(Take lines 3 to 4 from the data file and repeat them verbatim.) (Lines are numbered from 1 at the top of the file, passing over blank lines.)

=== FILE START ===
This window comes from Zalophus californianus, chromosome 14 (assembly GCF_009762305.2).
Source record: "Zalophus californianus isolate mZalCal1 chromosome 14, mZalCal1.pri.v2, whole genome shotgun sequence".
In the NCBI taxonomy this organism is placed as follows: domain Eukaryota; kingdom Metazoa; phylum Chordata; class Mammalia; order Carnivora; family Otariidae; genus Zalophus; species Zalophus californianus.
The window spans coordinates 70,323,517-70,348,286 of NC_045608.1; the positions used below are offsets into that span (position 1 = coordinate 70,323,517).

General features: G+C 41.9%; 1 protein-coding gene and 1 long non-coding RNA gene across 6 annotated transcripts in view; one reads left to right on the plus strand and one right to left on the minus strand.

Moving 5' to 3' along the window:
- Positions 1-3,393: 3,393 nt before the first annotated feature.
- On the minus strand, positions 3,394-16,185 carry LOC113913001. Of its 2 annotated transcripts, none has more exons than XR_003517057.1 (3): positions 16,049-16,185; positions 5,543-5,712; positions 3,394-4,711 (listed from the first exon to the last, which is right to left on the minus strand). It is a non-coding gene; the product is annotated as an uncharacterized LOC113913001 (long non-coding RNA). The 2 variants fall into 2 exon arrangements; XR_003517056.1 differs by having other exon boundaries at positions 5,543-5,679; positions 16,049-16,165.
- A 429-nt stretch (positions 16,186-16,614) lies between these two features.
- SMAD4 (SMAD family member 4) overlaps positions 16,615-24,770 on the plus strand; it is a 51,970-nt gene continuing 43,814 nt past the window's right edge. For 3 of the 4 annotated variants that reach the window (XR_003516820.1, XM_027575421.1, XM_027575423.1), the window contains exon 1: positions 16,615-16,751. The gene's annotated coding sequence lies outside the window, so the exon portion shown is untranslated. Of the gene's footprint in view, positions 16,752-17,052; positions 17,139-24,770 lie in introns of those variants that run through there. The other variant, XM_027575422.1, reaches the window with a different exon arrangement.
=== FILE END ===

In the NCBI taxonomy this organism is placed as follows: domain Eukaryota; kingdom Metazoa; phylum Chordata; class Mammalia; order Carnivora; family Otariidae; genus Zalophus; species Zalophus californianus.
The window spans coordinates 70,323,517-70,348,286 of NC_045608.1; the positions used below are offsets into that span (position 1 = coordinate 70,323,517).